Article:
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NEWS
October 26, 1989 | By Robert J. Terry and Amy S. Rosenberg, Inquirer Staff Writers
Joseph "JoJo" Rhone, a reputed member of the old Black Mafia who jumped bail in 1976 while awaiting trial on a murder charge and had been on the lam ever since, was arrested yesterday in South Philadelphia, police said. At 3:35 a.m., FBI agents and Philadelphia police found Rhone asleep on a sofa in a house in the 2000 block of Watkins Street - just a half-block from his old address on 20th Street, police said. Rhone did not resist arrest, police said, adding that a loaded gun was found in the house.
NEWS
November 27, 2012
LOS ANGELES - A murder suspect on the FBI's most wanted list gained weight and switched identities to evade authorities for 14 years, but his notoriety and a $100,000 reward finally led to his capture, the agency said Monday. Jose "Joe" Luis Saenz was arrested in Guadalajara, Mexico, on Thursday on suspicion of four murders and remained jailed in Southern California, the FBI said. Saenz, 37, a former East Los Angeles gang member who once went by the nicknames "Peanut Joe" and "Zapp," had been a fugitive since being suspected of two Los Angeles killings in 1998.
NEWS
January 21, 1999 | Inquirer photographs by Michael S. Wirtz
In appreciation for the return of a rare Civil War flag that had been stolen, a group of African American soldiers yesterday presented the FBI with a miniature buffalo soldier. Authorities last week recovered the battle flag of the 12th Regiment Corps d'Afrique, whose members included many former slaves. The flag, one of only five known to have survived from black Civil War units, was stolen in the mid-1970s.
NEWS
March 5, 1987
The conventional wisdom is that CIA director-designate William H. Webster is a pro who not only knows the intelligence game from his nearly completed tenure as FBI chief, but who also can be trusted to keep the CIA honest. He came to the FBI when it was in trouble nine years ago, restoring the credibility it had squandered dogging political dissidents and noisy civil rights advocates. There's no reason to think he won't bring sensible restraint to a post-Casey CIA, as well, although getting firm control over the agency's well-entrenched bureaucracy won't be easy.
NEWS
July 26, 2001 | By Lenny Savino and Roxanne Stites INQUIRER WASHINGTON BUREAU
The FBI will be asking the questions when Rep. Gary A. Condit (D., Calif.) is next interviewed about Chandra Levy, the missing intern with whom he reportedly had an affair, law enforcement officials close to the case said yesterday. The FBI yesterday also renewed the questioning of residents of the apartment building from which Levy disappeared May 1, reported a resident who asked not to be identified. Washington's Metropolitan Police Department questioned the residents earlier.
NEWS
June 17, 1988
In 1980, the FBI and Frank Varelli, a former Salvadoran evangelist, found each other in Dallas. Exactly who ended up using whom is hard to figure. But what the combination spawned is clear: It got the FBI back into the bad old business of spying on law-abiding citizens who happened to disagree with their government. Mr. Varelli supplied - concocted, he says now - information that peace groups protesting U.S. policy in Central America were part of a terrorist network whose reach extended to members of Congress, liberal Roman Catholic bishops and a former U.S. ambassador to El Salvador.
BUSINESS
June 11, 2005 | By Todd Mason INQUIRER STAFF WRITER
The FBI is investigating the collapse of a Bucks County equipment-leasing firm in 2003 amid charges of accounting irregularities. U.S. District Judge Legrome Davis suspended civil lawsuits against former officers and directors of DVI Inc. for 120 days on May 31 "pending completion of the ongoing investigation" by the Justice Department. The U.S. Attorney's Office in Philadelphia had asked for the stay so the FBI could interview principals in the case before they were questioned under oath in the civil cases, an FBI spokeswoman said.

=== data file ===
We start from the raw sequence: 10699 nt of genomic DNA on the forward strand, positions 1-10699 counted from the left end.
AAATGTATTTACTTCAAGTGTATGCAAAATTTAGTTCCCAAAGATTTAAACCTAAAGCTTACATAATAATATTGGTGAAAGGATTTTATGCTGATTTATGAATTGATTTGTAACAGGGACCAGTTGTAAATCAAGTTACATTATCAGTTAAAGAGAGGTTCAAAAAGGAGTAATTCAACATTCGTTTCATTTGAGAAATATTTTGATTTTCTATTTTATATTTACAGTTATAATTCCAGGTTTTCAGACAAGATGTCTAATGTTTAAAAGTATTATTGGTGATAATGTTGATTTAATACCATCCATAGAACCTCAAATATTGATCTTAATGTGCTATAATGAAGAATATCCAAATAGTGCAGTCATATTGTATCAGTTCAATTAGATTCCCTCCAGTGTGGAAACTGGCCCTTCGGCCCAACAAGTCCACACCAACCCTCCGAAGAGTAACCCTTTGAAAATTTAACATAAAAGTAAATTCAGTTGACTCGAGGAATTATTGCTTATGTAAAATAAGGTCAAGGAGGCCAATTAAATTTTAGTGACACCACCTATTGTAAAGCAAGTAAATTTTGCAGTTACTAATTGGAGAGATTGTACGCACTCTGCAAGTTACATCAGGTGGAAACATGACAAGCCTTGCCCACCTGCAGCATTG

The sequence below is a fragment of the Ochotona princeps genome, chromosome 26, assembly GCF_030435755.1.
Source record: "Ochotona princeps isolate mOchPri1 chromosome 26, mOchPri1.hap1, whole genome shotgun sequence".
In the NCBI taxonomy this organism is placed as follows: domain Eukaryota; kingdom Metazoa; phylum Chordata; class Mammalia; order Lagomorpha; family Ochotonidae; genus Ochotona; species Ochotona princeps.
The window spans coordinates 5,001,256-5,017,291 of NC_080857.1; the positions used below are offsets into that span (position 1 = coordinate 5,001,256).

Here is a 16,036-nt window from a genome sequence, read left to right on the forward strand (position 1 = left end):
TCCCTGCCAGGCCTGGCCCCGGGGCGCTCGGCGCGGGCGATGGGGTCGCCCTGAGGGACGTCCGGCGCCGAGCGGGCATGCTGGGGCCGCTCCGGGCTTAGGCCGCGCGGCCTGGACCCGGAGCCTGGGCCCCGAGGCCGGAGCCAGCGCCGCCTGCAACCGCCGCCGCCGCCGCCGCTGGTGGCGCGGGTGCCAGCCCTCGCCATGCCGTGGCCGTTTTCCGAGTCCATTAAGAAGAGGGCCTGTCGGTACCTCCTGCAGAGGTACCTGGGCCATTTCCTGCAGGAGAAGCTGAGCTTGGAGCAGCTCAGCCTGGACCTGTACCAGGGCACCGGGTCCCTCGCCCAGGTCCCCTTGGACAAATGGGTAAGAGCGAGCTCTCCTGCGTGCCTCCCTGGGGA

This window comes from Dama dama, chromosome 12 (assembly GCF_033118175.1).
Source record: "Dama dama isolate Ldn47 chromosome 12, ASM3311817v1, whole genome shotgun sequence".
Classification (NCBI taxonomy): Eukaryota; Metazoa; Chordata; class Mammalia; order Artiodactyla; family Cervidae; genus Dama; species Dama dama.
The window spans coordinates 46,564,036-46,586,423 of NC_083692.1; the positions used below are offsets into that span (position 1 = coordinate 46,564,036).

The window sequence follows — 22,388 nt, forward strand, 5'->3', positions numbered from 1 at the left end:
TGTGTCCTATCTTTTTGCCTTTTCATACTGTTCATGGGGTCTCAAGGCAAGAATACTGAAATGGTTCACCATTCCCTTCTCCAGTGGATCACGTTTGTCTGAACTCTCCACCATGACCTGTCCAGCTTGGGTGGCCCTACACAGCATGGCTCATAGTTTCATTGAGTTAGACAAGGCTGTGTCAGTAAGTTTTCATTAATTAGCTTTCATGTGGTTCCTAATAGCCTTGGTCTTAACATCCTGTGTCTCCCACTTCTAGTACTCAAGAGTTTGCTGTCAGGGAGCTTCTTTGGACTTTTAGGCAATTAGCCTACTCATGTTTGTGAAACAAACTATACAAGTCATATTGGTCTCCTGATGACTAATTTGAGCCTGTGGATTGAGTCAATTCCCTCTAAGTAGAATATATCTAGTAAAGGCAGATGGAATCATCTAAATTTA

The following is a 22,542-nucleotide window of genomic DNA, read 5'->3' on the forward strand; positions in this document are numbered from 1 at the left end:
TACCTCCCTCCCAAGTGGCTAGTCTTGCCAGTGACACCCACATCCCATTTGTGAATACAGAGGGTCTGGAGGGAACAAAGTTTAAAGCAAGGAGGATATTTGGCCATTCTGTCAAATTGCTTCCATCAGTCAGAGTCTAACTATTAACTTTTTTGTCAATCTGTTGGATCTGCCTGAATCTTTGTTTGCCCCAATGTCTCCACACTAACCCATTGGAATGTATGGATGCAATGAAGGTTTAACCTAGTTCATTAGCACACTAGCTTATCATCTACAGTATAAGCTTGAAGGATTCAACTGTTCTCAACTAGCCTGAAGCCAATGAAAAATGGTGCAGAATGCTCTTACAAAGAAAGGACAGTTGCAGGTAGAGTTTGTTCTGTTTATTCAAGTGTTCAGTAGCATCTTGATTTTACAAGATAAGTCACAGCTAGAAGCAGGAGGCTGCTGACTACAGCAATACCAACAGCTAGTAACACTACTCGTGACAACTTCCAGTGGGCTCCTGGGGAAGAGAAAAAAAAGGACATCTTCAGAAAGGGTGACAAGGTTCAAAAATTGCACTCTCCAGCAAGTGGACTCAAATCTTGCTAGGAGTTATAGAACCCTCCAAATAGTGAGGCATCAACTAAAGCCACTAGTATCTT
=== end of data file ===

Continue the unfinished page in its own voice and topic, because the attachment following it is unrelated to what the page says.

NEWS
December 17, 1996 | by Scott Flander, Daily News Staff Writer
Vernon Dunn, wanted by the FBI for his alleged part in a $3 million cocaine ring, was standing by a car in an East Falls gas station Sunday night when three gunman walked up from behind and started blasting away. Three of the bullets apparently hit Dunn, and another struck the hand of a 14-year-old girl sitting in the car. A 1-year-old boy and 16-year-old girl, also in the car, weren't hit. Dunn, 28, jumped into the car and sped away, and yesterday police and the FBI were asking the public's help in finding him. Philadelphia Police Detective Jim Coughlin gave this account: Shortly before 10 p.m., Dunn was standing next to the car at the gas station at Fox and Abbottsford streets.
NEWS
July 16, 2004 | By Emilie Lounsberry INQUIRER STAFF WRITER
Missing files. Improperly notarized documents. Applications whisked through with dispatch - for those with political juice. Such were some of the problems at Philadelphia's Minority Business Enterprise Council, according to an audit released yesterday by City Controller Jonathan A. Saidel. The report comes as the minority council has emerged as an area of interest to the FBI in the ongoing investigation into possible corruption in city government. In a raid at the agency last October, the FBI seized some files and left behind a subpoena seeking other information about city contracts.
NEWS
February 13, 1987 | By Emilie Lounsberry, Inquirer Staff Writer
An FBI agent testified yesterday during the extortion trial of former Philadelphia police Officer Joseph W. McCook that he would have urged federal officials not to prosecute McCook - if McCook had agreed to cooperate in the federal investigation focusing on Roofers Union Local 30-30B. The testimony by Special Agent Quinn John Tamm Jr. came on the first day of the trial of McCook, 47. McCook was indicted in November on charges that he used his position as a police officer and his wife's position as a Municipal Court bail commissioner to obtain $500 from Roofers Union leader Stephen J. Traitz Jr. and Traitz' son in late 1985.
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NEWS
May 16, 2016